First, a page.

Crane and Henry James
In Henry James and the 'Woman Business' (2004), writer Alfred Habegger accuses Henry James of plagiarizing Crane's novels after her death and rewriting them under his own name. He believes that a scathing anonymous obituary was in fact written by James who had every reason, he contends, to want her forgotten,
"For the unknown writer of this shockingly nasty death notice, Seemüller was a monster of such power and proportions that it was necessary, publicly, to drive a stake through her heart. It was essential that this novelist never rise again.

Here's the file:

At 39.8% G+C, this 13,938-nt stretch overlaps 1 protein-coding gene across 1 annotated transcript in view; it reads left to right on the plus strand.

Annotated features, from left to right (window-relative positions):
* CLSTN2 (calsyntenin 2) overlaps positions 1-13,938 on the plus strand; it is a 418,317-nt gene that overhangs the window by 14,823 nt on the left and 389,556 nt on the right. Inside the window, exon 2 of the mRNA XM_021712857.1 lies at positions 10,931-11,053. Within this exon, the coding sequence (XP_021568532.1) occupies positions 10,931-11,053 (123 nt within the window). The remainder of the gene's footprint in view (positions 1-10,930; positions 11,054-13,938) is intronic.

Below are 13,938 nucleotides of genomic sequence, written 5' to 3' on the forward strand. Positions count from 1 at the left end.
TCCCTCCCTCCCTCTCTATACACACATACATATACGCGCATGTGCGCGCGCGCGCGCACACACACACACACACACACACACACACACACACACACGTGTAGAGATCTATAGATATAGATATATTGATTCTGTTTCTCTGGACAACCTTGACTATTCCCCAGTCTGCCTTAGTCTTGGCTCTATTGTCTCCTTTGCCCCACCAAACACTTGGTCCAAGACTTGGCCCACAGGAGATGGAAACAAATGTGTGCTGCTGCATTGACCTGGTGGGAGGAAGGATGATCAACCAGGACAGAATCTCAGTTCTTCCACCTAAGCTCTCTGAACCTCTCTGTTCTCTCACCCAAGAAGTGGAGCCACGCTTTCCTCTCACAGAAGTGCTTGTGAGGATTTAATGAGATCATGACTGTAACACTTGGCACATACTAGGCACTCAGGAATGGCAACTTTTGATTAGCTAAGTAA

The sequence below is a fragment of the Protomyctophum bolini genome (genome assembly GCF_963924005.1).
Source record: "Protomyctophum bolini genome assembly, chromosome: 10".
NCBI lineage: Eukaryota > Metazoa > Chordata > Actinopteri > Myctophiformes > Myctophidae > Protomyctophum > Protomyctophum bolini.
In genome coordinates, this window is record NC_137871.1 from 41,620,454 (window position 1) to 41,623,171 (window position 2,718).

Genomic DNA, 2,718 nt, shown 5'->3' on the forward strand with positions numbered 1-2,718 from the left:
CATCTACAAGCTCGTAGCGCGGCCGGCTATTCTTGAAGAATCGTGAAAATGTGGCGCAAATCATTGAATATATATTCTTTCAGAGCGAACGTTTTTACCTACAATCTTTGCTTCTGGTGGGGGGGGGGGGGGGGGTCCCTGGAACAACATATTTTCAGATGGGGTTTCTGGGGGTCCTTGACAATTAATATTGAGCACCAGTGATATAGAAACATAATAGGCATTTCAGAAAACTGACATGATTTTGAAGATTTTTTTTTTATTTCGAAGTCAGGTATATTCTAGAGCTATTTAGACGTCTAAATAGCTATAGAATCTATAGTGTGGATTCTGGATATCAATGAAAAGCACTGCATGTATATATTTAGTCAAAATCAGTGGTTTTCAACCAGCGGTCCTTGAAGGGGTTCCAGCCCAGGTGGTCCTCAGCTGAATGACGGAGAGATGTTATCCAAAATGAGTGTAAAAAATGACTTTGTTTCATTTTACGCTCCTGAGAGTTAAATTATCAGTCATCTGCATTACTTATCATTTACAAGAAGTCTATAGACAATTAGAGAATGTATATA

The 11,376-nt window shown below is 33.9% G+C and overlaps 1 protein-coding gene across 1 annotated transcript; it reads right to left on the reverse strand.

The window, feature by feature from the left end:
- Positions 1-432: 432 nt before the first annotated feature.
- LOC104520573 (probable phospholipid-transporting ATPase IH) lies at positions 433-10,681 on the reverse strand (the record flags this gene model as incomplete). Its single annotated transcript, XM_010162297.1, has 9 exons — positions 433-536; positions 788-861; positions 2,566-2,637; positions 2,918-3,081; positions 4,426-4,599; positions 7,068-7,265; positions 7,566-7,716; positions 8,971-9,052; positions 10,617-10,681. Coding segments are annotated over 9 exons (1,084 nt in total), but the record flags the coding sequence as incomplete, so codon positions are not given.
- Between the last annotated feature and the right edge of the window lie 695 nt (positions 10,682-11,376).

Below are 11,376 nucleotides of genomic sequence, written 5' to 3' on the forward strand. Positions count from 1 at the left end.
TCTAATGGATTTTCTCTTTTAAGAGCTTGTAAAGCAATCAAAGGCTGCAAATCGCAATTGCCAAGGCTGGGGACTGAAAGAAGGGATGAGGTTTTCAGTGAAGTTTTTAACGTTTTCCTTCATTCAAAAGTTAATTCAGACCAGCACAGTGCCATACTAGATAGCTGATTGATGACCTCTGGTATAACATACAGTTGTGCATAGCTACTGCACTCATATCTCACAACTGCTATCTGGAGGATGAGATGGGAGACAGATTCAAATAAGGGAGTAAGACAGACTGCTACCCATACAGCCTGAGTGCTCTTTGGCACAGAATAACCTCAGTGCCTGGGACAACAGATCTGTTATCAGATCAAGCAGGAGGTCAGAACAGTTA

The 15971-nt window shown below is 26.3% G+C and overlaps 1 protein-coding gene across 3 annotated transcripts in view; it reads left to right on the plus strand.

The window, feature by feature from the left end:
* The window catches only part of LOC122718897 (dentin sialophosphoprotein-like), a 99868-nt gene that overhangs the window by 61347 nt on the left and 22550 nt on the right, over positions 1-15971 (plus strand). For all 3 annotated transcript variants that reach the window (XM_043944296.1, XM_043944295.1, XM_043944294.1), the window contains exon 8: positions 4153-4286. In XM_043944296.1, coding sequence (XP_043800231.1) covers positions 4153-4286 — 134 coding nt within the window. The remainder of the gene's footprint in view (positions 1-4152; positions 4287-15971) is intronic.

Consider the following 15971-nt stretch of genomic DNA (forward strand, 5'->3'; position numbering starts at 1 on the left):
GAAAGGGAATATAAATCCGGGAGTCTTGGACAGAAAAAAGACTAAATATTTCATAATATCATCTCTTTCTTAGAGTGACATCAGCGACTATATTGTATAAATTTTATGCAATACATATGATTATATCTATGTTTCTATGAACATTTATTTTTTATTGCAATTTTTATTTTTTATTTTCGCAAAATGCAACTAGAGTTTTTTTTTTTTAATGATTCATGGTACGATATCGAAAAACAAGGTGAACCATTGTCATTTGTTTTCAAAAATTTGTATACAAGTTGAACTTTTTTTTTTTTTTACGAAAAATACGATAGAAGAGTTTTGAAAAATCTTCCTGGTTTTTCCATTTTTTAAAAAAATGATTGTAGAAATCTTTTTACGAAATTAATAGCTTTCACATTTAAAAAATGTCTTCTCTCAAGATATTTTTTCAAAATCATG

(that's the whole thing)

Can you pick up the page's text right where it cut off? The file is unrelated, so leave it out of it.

What better authorization would James have needed for his slightly risky enterprise of appropriating and rewriting Seemüller's novels? She was dead and buried ... It would be a civilized and responsible act to turn her shapeless and immoral narratives into a novel of rounded perfection."
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